In a step-by-step precision technique, individual impressions are taken (with copper bands) that register the entire root surface. The impression must be sharp and free of tissue inclusions. With a precision approach, any impression that is not sharp or registers the entire root surface of acceptable length is never accepted. All castings are created individually and tried in to verify fit. If they are to be connected, they are connected in the mouth; and the fit of connected castings is verified in the mouth before any porcelain is baked. When no steps are skipped an ideal outcome is predictable because it is the usual result.
However, the overwhelming majority of dentists do not work this way. The cord impression technique does not allow for registering impressions of the entire root surfaces. The cord-impression technique usually includes multiple teeth in one impression and a one-piece casting is made from that impression. Often the casting is baked and finished at the laboratory before it is ever tried in the mouth to verify fit. This restoration may “go on” but it does not have the same accuracy of fit as the precision approach taught by ONWARD.
It is common to see roundhouses or a one-piece restoration that restores a full arch of teeth at seminars and in magazine articles. A roundhouse is NOT precision dentistry. It is impossible to prepare teeth on both sides of an arch so that they are exactly parallel. In addition, the materials are not designed for large bridges like roundhouses—they are designed for smaller bridges of 4 to 6 teeth. Distortion and errors are likely to occur with large restorations that can be clinically significant.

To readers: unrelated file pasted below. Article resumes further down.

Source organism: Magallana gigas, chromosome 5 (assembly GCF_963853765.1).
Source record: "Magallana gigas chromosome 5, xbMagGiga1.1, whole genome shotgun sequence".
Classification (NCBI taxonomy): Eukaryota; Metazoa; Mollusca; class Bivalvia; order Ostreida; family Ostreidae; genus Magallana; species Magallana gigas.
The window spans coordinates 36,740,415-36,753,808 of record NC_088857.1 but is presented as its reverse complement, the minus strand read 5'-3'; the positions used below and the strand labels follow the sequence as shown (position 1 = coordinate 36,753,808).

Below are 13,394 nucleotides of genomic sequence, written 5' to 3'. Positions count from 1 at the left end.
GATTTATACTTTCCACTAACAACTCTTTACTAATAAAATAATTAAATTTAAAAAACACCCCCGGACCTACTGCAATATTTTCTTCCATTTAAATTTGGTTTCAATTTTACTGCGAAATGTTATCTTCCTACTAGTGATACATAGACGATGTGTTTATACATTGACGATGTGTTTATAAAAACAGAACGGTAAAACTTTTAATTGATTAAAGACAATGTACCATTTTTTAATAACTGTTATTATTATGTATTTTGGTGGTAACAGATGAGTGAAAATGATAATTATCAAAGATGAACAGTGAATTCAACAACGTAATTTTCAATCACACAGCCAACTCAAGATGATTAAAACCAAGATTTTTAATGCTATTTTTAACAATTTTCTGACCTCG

The new technology is certainly not designed for the level of precision taught by the ONWARD program. Scanning is confined to tooth structure above the gingiva and most of the materials like Zirconia and all-ceramic restorations are difficult to work with and confined to butt joints. A butt joint is a restoration that ends on the ledge of the prepared tooth and does not extend onto the root surface. It has been known since the 1930’s that butt joint restorations have a high incidence of recurrent decay because they can not be sealed at the micron level. Bonding is technique sensitive and it is impossible to know if the preparation is actually sealed at the micron level.
With the precision approach, crowns are designed on the model of the Mason Jar Cover, which is the best-known method of preserving food by keeping bacteria from entering the jar. Like Mason Jar Covers, restorations extend beyond the ledge onto the root surface on uncut tooth structure. This technique, which comes from the roots of Dentistry, compensates for errors that occur with laboratory techniques and actually seal the preparations. Recurrent decay under precision-designed crowns is a rarity.
Dentists have been indoctrinated with false academic beliefs that preclude them believing that this approach is even possible! The evidence that their beliefs are incorrect is OVERWHELMING and supported by 70 years of clinical cases where all the teeth were prepared and handled in the same way. Even though these cases demonstrate close proximity to the bone in finished X-Rays, there is no violation of biologic width. If there was such a violation, healthy gingiva around these cases would not be evident and cases would not be lasting in health for decades.